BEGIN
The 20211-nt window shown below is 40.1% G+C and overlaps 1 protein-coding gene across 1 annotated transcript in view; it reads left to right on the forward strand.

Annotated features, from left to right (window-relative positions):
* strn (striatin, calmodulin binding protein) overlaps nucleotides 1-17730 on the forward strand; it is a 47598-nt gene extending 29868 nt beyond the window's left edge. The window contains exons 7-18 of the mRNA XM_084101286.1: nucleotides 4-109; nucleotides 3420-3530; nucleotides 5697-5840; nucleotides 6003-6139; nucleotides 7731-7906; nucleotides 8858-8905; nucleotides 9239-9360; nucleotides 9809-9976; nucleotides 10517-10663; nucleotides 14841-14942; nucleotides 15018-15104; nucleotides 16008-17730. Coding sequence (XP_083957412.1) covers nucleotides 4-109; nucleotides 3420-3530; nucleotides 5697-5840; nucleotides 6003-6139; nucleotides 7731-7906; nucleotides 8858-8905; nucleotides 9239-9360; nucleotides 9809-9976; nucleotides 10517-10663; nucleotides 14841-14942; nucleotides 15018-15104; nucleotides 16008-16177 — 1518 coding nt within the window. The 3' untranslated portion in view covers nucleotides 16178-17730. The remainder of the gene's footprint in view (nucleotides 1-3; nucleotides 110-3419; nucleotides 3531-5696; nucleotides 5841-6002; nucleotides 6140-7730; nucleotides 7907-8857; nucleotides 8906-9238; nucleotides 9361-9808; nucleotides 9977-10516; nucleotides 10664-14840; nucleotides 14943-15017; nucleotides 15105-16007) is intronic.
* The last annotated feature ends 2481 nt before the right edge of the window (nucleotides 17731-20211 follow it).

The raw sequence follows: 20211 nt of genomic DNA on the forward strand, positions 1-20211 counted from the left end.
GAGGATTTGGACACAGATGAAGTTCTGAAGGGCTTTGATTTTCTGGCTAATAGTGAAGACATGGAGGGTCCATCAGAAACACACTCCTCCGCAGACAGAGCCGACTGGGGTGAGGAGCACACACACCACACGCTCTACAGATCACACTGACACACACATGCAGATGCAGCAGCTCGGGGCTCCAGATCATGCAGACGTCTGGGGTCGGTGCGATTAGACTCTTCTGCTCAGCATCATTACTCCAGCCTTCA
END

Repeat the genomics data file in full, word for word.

The 20211-nt window shown below is 40.1% G+C and overlaps 1 protein-coding gene across 1 annotated transcript in view; it reads left to right on the forward strand.

Annotated features, from left to right (window-relative positions):
* strn (striatin, calmodulin binding protein) overlaps nucleotides 1-17730 on the forward strand; it is a 47598-nt gene extending 29868 nt beyond the window's left edge. The window contains exons 7-18 of the mRNA XM_084101286.1: nucleotides 4-109; nucleotides 3420-3530; nucleotides 5697-5840; nucleotides 6003-6139; nucleotides 7731-7906; nucleotides 8858-8905; nucleotides 9239-9360; nucleotides 9809-9976; nucleotides 10517-10663; nucleotides 14841-14942; nucleotides 15018-15104; nucleotides 16008-17730. Coding sequence (XP_083957412.1) covers nucleotides 4-109; nucleotides 3420-3530; nucleotides 5697-5840; nucleotides 6003-6139; nucleotides 7731-7906; nucleotides 8858-8905; nucleotides 9239-9360; nucleotides 9809-9976; nucleotides 10517-10663; nucleotides 14841-14942; nucleotides 15018-15104; nucleotides 16008-16177 — 1518 coding nt within the window. The 3' untranslated portion in view covers nucleotides 16178-17730. The remainder of the gene's footprint in view (nucleotides 1-3; nucleotides 110-3419; nucleotides 3531-5696; nucleotides 5841-6002; nucleotides 6140-7730; nucleotides 7907-8857; nucleotides 8906-9238; nucleotides 9361-9808; nucleotides 9977-10516; nucleotides 10664-14840; nucleotides 14943-15017; nucleotides 15105-16007) is intronic.
* The last annotated feature ends 2481 nt before the right edge of the window (nucleotides 17731-20211 follow it).

The raw sequence follows: 20211 nt of genomic DNA on the forward strand, positions 1-20211 counted from the left end.
GAGGATTTGGACACAGATGAAGTTCTGAAGGGCTTTGATTTTCTGGCTAATAGTGAAGACATGGAGGGTCCATCAGAAACACACTCCTCCGCAGACAGAGCCGACTGGGGTGAGGAGCACACACACCACACGCTCTACAGATCACACTGACACACACATGCAGATGCAGCAGCTCGGGGCTCCAGATCATGCAGACGTCTGGGGTCGGTGCGATTAGACTCTTCTGCTCAGCATCATTACTCCAGCCTTCA